How to calculate floor bounce reflection(cancellation)
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 23rd September 2011, 04:28 PM #1 jtsaudio   Account disabled at member's request   Join Date: Dec 2007 How to calculate floor bounce reflection(cancellation) I have a 6" two way tower speaker that I may add a larger woofer to for more extended bass. I read somewhere that there is a floor-bounce cancellation related to woofer height (Allison effect?). The 6" driver is approximately 30 inches from the floor. How do I determine the frequency at which this occurs, and how will/should this affect my choice of lower-end crossover frequencies? Thank you. Joe
 23rd September 2011, 04:48 PM #2 dantheman   diyAudio Member     Join Date: May 2008 Location: Mountain View, CA __________________ My Blog My Music Recordings
 23rd September 2011, 05:10 PM #3 CharlieLaub   diyAudio Member   Join Date: Mar 2007 Location: Michigan This Excel spreadsheet based modeler written by Jeff Bagby does the same, and more: Loudspeaker Design Software -Charlie
 23rd September 2011, 05:17 PM #4 DBMandrake   diyAudio Member     Join Date: Nov 2010 Location: Glasgow, UK For a really quick, back of the napkin calculation, there is also this useful page: Floor/Ceiling Reflection Calculator __________________ - Simon
Michael Chua
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Join Date: Jul 2006
Location: Calais, ME
Quote:
 Originally Posted by jtsaudio I have a 6" two way tower speaker that I may add a larger woofer to for more extended bass. I read somewhere that there is a floor-bounce cancellation related to woofer height (Allison effect?). The 6" driver is approximately 30 inches from the floor.
The floor bounce is real. I picked this up while I was designing a 2-way with Zaph's ZA14W08. Speaker was on a 30" stand.

The cancellation doesn't show up in near field measurements. However, when the mic was placed 1 meter away, an in-room 20-20K ungated sweep registered a deep notch at approx 150Hz.

That's one reason why mid-bass is missing sometimes.

More measurements can be found at SWIFT
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CharlieLaub
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Join Date: Mar 2007
Location: Michigan
Quote:
 Originally Posted by Michael Chua The floor bounce is real. I picked this up while I was designing a 2-way with Zaph's ZA14W08. Speaker was on a 30" stand. The cancellation doesn't show up in near field measurements. However, when the mic was placed 1 meter away, an in-room 20-20K ungated sweep registered a deep notch at approx 150Hz. That's one reason why mid-bass is missing sometimes. More measurements can be found at SWIFT
A 3-way with the woofer located at or very near the floor, and the woofer-midrange crossover point at or above 200Hz, can completely eliminate this problem.

-Charlie

Wayne Parham
diyAudio Member

Join Date: Feb 2004
Quote:
 Originally Posted by Michael Chua The floor bounce is real. I picked this up while I was designing a 2-way with Zaph's ZA14W08. Speaker was on a 30" stand. The cancellation doesn't show up in near field measurements. However, when the mic was placed 1 meter away, an in-room 20-20K ungated sweep registered a deep notch at approx 150Hz. That's one reason why mid-bass is missing sometimes. More measurements can be found at SWIFT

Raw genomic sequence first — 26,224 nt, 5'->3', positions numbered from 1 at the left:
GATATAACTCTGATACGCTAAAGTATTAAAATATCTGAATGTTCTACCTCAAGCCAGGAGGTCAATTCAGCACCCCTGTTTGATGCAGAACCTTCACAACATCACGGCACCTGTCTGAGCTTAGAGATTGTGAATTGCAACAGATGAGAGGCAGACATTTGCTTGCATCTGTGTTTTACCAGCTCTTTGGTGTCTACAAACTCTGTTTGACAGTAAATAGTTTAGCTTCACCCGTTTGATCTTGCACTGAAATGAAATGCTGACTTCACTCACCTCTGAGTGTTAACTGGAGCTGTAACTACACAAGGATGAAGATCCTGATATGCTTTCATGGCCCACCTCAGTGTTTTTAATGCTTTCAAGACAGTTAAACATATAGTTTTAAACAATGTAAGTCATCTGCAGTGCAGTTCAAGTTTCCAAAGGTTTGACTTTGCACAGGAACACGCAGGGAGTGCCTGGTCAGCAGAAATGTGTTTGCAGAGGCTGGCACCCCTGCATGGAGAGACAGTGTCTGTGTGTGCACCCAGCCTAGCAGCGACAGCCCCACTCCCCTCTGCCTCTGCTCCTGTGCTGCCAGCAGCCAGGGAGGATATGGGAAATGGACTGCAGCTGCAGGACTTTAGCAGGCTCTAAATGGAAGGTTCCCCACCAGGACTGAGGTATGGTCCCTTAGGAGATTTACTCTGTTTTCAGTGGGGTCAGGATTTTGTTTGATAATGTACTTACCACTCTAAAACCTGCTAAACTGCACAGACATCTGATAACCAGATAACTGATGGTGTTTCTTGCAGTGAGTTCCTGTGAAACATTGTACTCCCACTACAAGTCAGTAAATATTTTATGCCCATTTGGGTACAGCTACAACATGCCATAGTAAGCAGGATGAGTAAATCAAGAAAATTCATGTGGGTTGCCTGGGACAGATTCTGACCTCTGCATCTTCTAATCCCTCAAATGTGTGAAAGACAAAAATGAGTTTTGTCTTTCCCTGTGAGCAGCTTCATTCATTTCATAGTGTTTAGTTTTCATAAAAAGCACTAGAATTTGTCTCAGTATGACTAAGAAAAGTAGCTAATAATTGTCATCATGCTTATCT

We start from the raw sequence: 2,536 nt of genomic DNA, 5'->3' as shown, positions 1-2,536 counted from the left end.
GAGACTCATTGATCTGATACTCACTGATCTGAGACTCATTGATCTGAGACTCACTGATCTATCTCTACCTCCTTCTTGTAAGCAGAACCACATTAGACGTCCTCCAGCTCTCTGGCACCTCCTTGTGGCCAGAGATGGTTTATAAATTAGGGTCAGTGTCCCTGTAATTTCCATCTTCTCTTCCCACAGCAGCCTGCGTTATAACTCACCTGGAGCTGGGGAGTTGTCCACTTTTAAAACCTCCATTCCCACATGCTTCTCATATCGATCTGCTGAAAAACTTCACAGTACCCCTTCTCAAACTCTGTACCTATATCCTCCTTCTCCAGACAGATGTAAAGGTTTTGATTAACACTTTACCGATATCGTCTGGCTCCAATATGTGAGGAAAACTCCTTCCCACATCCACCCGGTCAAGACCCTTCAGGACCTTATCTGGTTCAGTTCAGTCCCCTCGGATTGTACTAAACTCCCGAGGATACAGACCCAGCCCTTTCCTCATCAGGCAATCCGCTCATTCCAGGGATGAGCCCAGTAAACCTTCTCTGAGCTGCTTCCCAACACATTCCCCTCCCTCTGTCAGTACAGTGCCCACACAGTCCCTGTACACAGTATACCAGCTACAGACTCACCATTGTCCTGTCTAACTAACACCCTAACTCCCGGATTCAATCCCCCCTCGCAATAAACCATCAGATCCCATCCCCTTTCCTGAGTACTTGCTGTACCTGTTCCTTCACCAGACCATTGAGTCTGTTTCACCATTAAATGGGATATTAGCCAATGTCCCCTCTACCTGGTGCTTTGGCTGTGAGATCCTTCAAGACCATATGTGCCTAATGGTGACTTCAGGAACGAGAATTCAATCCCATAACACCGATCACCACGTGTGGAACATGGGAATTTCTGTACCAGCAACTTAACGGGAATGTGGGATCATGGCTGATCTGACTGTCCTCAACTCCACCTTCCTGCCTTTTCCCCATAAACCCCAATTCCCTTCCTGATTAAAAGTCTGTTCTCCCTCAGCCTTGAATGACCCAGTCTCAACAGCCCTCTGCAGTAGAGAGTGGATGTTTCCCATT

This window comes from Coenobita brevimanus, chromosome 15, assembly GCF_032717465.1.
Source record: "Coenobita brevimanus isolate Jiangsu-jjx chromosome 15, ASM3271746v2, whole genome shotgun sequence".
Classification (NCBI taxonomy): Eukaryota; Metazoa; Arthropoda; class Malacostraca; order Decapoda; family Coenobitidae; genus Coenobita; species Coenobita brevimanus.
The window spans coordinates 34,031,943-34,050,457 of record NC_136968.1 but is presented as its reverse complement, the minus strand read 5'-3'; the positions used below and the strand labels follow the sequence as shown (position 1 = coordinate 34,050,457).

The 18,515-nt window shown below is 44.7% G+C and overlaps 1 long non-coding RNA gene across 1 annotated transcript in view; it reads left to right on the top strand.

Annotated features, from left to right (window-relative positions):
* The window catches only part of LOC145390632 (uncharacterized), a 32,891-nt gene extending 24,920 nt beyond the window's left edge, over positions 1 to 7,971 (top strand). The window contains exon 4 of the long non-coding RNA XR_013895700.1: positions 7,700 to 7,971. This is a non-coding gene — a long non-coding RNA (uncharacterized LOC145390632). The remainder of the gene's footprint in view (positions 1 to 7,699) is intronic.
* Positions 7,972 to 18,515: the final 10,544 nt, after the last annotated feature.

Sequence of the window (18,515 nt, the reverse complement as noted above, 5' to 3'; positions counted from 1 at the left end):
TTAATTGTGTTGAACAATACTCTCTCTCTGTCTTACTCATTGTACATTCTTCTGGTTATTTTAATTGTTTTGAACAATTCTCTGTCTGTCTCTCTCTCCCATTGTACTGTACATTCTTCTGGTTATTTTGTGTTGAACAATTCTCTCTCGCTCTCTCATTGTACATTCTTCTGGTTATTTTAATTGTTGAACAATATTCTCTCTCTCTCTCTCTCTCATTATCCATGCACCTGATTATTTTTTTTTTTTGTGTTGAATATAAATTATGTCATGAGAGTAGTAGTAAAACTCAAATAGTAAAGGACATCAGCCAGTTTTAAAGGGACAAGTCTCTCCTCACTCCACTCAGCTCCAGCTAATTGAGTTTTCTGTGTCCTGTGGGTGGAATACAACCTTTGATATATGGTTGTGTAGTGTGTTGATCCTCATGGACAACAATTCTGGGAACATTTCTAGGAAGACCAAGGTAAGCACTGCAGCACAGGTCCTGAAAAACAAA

Floor bounce definitely is real. So is the notch from the wall behind the speakers. Vertical axis room modes also tend to fall in this frequency range. Really messes up the lower midrange.

I tend to suggest flanking subs to mitigate this problem. Run a "helper woofer" just a smidge on the high side, like just north of 100Hz. It will smooth the lower midrange, sort of filling in the holes from the self-interference notches.
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Wayne Parham
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Join Date: Feb 2004
Quote:
 Originally Posted by CharlieLaub A 3-way with the woofer located at or very near the floor, and the woofer-midrange crossover point at or above 200Hz, can completely eliminate this problem. -Charlie
Definitely. I either run a three-way with mid and woofer blended between 100Hz and 250Hz or, if I run a stand-mounted two-way, I run flanking subs, which effectively do the same thing. I don't usually run flanking subs quite that high, but I do let them blend in the octave above 100Hz.
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bbggg
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Join Date: May 2007
Quote:
 Originally Posted by jtsaudio How do I determine the frequency at which this occurs, and how will/should this affect my choice of lower-end crossover frequencies?
It's dead simple both to visualize and to calculate. You have to imagine a mirror image of the driver deep inside the floor. When sound emission from the driver itself and from this subterranean image are in antiphase, there is cancellation. This happens when path length difference is half a wavelength. You calculate the path length difference by calculating two hypotenuses and subtracting one from the other, and then divide the speed of sound by the result: this number is twice the frequency in question.

 14th April 2013, 03:41 PM #10 fatmarley   diyAudio Member   Join Date: Aug 2003 Location: Cheltenham Could I use a 10" wide baffle and still cross over around 200Hz with a floor mounted woofer? Or do you have to use a wider baffle for this to work?

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